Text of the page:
Donbas, a small region in eastern Ukraine adjoining the Russian border, is no stranger to military conflicts. After the fall of the Russian empire, the region was incorporated into the newly created Ukrainian People’s Republic in 1918. And then came the Bolsheviks, who were fighting a civil war against the remnants of the old regime. Donbas became part of the Ukrainian Soviet Socialist Republic. During the Second World War, the Nazis took the region. Over 3,00,000 civilians were killed in Donbas alone during the Nazi occupation. In 1943, after defeating the Nazis in Stalingrad, the Red Army took Donbas back. In 1991, with the disintegration of the Soviet Union, the region, which comprises the Donetsk and Luhansk Oblasts, became part of the newly born Ukrainian nation. Now, Donetsk and Luhansk are two self-declared republics run by rebels backed by Russia. With Russia mobilising thousands of troops on its border with Ukraine, which has sparked fears of war, Donbas is once again at the centre of a looming conflict.
The current crisis started with the 2013 Euromaidan protests in Ukraine. When pro-western protesters forced President Viktor Yanukovych to resign in 2014, counter-protests broke out in the Crimean Peninsula and Donabs, where a majority of people speak Russian. Immediately after Russia’s annexation of Crimea, protests picked up in Donbas, eventually leading to an armed rebellion. In Donetsk and Luhansk, separatists declared self-ruled republics in May 2014. Ukraine and Western countries accused Russia of supplying weapons to the rebels and sending military personnel to the region to fight the Ukrainian army. Russia’s official position is that it has nothing to do with the insurgency, but President Vladimir Putin said in 2016 that Russia “was forced to defend the Russian-speaking population in the Donbas... ”. In Donbas, ethnic Ukrainians make up a majority, while ethnic Russians are the largest minority. But over 70% of the population, across the ethnic divisions, speak Russian. Moscow says the post-Yanukovych regimes in Kiev are discriminatory to the Russian-speaking people in the east.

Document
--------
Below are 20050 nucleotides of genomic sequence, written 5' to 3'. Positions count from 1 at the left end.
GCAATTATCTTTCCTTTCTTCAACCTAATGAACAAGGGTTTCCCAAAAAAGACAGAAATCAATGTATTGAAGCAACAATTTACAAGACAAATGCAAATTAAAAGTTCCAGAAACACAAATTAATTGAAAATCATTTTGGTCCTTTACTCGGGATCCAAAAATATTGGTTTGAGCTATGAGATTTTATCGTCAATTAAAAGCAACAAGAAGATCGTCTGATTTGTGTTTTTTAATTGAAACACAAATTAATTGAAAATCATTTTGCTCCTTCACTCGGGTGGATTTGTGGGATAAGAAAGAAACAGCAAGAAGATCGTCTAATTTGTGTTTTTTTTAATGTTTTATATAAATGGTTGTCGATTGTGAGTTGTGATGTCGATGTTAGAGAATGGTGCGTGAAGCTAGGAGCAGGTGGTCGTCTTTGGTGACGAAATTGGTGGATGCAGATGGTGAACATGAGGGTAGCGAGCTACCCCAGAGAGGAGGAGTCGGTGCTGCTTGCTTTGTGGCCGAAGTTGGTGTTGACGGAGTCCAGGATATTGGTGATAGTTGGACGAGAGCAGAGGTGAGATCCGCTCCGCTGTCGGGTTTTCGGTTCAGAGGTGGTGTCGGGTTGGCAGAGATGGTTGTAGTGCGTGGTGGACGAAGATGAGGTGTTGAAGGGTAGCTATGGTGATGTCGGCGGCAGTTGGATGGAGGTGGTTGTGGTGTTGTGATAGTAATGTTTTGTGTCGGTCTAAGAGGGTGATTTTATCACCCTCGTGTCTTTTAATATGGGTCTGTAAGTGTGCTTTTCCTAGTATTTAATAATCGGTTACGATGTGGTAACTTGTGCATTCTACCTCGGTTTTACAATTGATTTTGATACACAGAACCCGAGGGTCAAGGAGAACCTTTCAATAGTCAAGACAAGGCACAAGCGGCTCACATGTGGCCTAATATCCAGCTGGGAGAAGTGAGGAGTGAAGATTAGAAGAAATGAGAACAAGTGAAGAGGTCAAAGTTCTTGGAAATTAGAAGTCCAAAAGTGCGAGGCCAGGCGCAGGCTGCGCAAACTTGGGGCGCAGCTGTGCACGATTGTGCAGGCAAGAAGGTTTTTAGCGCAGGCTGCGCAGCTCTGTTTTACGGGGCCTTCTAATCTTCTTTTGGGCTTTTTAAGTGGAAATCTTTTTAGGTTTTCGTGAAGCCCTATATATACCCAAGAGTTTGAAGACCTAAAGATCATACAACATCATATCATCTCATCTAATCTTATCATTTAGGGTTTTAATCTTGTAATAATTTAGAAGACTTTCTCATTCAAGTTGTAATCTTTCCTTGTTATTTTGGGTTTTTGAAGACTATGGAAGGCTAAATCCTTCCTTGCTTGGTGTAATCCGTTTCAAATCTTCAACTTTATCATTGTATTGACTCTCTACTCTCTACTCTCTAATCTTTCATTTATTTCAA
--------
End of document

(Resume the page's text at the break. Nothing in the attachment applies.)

Unable to defeat the Russian-backed rebels, Ukraine agreed to the Minsk Protocol, after holding talks with the rebels and Russia that were mediated by France and Germany, in 2014. The Protocol called for an immediate ceasefire. As the agreement collapsed, the Ukraine Trilateral Contact Group, comprising representatives from Russia, Ukraine and the OSCE, called another summit of the concerned parties in the Belarusian capital in February 2015, which is called Minsk II.
Call for ceasefire
As per Minsk II, Ukraine and rebels were required to enforce a full ceasefire in the Donbas region, pull out heavy weapons and start talks on holding local elections. Ukraine is also supposed to devolve more powers to the Donbas “republics”, introduce constitutional reforms codifying the decentralisation of power and announce an amnesty to the rebel fighters. Rebels, in turn, should allow the Ukrainian troops to restore control of the border with Russia. These terms were never implemented. A war of attrition continued on the border. Ukraine started getting enhanced military and financial aid and training from the U.S. and other western nations. Since 2014, the U.S. has committed over $2.5 billion in military assistance to Ukraine.
As the Minsk process hit a dead end and Ukraine, under President Volodymyr Zelensky, moved closer to the West, Russia changed its approach. Earlier this year, Russia had gathered thousands of troops on the border, but pulled them back after Mr. Putin’s Geneva summit with U.S. President Joe Biden in June. But as the Western aid to Ukraine continued to flow in with NATO members enhancing their activities in the Black Sea, the Russian troops were back. Mr. Putin sees Ukraine joining NATO or the latter moving advanced weaponry to Ukraine as a direct threat to Russia’s “command positions” .
He demands a commitment from the U.S. that Ukraine would not be taken into the NATO fold. The U.S. would not give any such assurance. As the stalemate continues, Donbas, a region of roughly 4 million people, has been caught in the middle of the most dangerous great power rivalry in Europe since the end of the Cold War.